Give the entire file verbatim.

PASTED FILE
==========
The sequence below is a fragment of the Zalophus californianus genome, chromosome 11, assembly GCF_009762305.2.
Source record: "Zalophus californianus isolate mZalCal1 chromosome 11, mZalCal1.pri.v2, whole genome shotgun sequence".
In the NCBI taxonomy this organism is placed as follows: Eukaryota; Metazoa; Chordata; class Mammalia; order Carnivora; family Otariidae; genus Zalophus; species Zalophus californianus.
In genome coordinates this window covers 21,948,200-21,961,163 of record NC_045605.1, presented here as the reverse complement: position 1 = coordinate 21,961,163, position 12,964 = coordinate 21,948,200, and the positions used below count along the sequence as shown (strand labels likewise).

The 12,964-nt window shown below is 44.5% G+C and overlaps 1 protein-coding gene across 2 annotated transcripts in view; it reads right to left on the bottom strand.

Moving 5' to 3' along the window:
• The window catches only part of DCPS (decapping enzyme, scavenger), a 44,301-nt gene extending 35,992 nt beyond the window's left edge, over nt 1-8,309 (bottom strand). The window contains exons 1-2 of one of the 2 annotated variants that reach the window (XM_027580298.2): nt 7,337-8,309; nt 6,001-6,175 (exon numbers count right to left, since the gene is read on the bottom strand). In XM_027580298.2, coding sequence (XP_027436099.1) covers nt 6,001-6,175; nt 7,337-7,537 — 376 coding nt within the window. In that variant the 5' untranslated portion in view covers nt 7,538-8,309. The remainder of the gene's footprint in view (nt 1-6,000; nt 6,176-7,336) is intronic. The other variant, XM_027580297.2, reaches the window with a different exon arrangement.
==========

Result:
The sequence below is a fragment of the Zalophus californianus genome, chromosome 11, assembly GCF_009762305.2.
Source record: "Zalophus californianus isolate mZalCal1 chromosome 11, mZalCal1.pri.v2, whole genome shotgun sequence".
In the NCBI taxonomy this organism is placed as follows: Eukaryota; Metazoa; Chordata; class Mammalia; order Carnivora; family Otariidae; genus Zalophus; species Zalophus californianus.
In genome coordinates this window covers 21,948,200-21,961,163 of record NC_045605.1, presented here as the reverse complement: position 1 = coordinate 21,961,163, position 12,964 = coordinate 21,948,200, and the positions used below count along the sequence as shown (strand labels likewise).

The 12,964-nt window shown below is 44.5% G+C and overlaps 1 protein-coding gene across 2 annotated transcripts in view; it reads right to left on the bottom strand.

Moving 5' to 3' along the window:
• The window catches only part of DCPS (decapping enzyme, scavenger), a 44,301-nt gene extending 35,992 nt beyond the window's left edge, over nt 1-8,309 (bottom strand). The window contains exons 1-2 of one of the 2 annotated variants that reach the window (XM_027580298.2): nt 7,337-8,309; nt 6,001-6,175 (exon numbers count right to left, since the gene is read on the bottom strand). In XM_027580298.2, coding sequence (XP_027436099.1) covers nt 6,001-6,175; nt 7,337-7,537 — 376 coding nt within the window. In that variant the 5' untranslated portion in view covers nt 7,538-8,309. The remainder of the gene's footprint in view (nt 1-6,000; nt 6,176-7,336) is intronic. The other variant, XM_027580297.2, reaches the window with a different exon arrangement.